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Cousins, funerals and lovely words

I’ve been to a lot of funerals, and since I have a large extended family I suppose its part of the  family dutiful tradition that we get together for them if  any of us can. Since my Mum died more than five years ago there have been three other funerals of her generation, the latest one being last week and for her sister-in-law.

When I knew that the funeral was imminent, I wondered which of my cousins would be there and knew that at least two of them would be, but after that I wasn’t quite sure who would be able to make it. I arrived  early to make sure I was in good time, and found I was the first to arrive which gave me time to reflect at the past funerals I had been to at that crematorium. A couple of minutes later the door opened and in walked two of my female cousins with their husbands, we kissed cheeks in greeting and caught up with each others news and five minutes later the cousin who lives the furthest away appeared, to my delight. He comes to all the funerals and he and I hugged with a big smile and we were joined by two more male cousins one with his wife, and one on his own. Its funny that we don’t see each other much, other than funerals, but having that family connection of roots and the past keeps us together as a group.

Then it was time to pause the conversation and stand with respect as the coffin arrived and the accompanying immediate family as we went through into the chapel and went through the service, listened to the eulogy for my aunt about the high lights of her long life and the last few months when her health declined.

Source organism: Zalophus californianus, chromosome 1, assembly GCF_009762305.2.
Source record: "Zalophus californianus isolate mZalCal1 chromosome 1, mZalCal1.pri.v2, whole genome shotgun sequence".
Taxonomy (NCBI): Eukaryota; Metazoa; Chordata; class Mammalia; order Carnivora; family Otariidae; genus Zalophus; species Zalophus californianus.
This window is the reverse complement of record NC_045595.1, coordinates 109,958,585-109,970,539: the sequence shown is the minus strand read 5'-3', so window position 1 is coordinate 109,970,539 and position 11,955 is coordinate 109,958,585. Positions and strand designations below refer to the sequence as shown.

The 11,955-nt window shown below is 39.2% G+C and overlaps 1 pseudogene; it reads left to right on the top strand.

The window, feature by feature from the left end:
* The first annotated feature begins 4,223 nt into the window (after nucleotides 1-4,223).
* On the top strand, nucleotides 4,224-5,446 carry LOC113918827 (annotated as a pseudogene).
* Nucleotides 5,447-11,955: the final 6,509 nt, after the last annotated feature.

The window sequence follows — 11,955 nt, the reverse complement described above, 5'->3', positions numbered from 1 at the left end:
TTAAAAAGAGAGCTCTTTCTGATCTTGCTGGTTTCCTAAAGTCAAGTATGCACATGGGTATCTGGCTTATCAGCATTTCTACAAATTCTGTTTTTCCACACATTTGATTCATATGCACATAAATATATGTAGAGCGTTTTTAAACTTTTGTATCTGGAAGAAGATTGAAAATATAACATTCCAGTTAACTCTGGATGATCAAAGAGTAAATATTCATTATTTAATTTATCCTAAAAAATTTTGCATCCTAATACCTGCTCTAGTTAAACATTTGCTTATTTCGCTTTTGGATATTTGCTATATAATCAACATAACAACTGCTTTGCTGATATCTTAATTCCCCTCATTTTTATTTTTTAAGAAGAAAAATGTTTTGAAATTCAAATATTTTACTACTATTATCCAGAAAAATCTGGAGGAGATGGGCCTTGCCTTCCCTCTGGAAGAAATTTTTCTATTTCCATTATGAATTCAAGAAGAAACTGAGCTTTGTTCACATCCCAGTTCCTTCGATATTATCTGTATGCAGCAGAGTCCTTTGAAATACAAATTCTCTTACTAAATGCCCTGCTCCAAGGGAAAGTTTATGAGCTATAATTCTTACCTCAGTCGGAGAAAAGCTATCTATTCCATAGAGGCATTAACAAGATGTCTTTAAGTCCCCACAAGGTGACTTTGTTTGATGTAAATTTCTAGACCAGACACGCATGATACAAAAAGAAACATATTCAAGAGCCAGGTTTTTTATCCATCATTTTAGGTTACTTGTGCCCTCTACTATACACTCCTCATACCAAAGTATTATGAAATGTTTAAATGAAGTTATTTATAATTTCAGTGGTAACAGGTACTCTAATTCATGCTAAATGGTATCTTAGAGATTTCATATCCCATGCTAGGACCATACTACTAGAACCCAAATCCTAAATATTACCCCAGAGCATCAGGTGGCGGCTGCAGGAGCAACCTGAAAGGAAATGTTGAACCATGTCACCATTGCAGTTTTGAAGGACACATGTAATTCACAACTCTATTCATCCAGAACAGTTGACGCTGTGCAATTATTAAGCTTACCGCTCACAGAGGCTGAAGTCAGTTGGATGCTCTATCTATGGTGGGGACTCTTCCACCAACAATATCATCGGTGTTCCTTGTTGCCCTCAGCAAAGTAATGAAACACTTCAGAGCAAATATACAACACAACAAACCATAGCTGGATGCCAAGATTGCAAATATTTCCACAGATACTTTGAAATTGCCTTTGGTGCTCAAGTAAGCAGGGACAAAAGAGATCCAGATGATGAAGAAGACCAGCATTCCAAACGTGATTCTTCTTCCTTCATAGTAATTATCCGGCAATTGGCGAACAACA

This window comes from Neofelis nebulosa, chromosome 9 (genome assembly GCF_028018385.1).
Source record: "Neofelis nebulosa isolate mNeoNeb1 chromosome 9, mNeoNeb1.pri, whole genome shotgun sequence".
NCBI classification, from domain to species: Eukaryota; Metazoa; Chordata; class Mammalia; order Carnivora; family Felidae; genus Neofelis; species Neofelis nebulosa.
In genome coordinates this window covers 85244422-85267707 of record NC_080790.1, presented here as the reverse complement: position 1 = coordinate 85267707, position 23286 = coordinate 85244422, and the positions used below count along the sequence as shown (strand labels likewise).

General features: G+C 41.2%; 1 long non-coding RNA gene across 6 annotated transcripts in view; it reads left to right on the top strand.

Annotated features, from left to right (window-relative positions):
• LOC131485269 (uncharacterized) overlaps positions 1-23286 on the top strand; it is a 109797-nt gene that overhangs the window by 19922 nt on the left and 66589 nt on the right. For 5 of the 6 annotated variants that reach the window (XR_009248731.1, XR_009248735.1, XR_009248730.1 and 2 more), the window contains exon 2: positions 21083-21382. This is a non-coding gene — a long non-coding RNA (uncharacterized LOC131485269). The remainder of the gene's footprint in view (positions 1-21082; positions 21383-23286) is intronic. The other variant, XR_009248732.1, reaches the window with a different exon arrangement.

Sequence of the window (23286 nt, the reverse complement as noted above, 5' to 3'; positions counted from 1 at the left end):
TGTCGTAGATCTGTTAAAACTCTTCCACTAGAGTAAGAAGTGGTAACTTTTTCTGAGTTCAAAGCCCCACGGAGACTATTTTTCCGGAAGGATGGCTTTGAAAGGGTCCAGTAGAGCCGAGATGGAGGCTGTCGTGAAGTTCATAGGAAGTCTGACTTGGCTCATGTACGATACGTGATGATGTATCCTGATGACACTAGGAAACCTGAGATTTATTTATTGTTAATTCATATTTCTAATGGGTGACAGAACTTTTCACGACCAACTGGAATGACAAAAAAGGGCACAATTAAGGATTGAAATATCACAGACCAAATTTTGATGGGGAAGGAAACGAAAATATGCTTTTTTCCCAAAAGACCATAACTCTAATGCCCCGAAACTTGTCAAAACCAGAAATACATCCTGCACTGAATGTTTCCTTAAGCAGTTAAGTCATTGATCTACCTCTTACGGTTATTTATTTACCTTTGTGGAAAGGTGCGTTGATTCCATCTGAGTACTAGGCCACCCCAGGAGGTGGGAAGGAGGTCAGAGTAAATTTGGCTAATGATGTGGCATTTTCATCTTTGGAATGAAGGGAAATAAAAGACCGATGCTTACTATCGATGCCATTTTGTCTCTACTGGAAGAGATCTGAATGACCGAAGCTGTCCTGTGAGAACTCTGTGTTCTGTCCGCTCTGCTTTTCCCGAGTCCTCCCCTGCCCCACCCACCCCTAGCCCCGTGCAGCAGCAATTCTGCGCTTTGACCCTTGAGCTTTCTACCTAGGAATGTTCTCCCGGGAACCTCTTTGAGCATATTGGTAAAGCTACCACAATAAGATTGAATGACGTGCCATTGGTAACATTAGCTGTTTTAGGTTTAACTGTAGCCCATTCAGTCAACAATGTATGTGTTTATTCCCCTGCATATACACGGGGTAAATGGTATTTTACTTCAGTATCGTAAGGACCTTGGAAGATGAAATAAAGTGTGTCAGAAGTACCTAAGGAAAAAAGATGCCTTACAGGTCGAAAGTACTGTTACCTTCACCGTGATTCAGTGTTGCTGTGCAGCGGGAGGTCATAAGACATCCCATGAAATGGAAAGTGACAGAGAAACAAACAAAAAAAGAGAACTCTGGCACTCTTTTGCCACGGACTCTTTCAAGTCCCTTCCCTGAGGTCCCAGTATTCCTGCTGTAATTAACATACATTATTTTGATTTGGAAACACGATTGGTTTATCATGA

In reflective mood we filed out, the people who had gathered for this last goodbye, thanking the vicar for his words and then making plans for the next part at a favourite hostelry for food and a chat over a drink or two. And of course I wanted to go and join them for the get-together. We might all be there for a sad reason, but my aunt had had a good long life, and as I always say there is more love at a funeral than a wedding, and the affection I feel for my cousins meant I wanted to spend some time with them catching up on news and being in their company.

After we’d eaten the delicious buffet, it all got a bit more relaxed and in a lull in the conversation, I asked if I might be introduced to the daughter of my cousin. I hadn’t yet met her, due to the usual difficult logistics of getting all the family together at any one time. She and I half hugged in greeting, and smiled at each other as we chatted and got to know each other. And talked about art. We talked a lot about art. Since we are both professional artists and were on equal terms regarding that subject. I am older than her by many years and she has been accepted by a large gallery and is established there. I can fully understand why, since her work is of a very high standard, is well thought out, and appeals to a lot of people. And even though I had not spoken to her before, we had a large shared knowledge of our art.

What the conversation reminded me of was the rapport between people who are connected. In communication about family, or art, I feel an ease in the conversation. There may be other things going on in our lives, we might have things that have to be dealt with that are stressful or challenging. But the conversation between family, and between artists is natural for me. I suppose when we feel a connection we feel more empathy for the subject matter, and the person we are communicating with.The way through the woods

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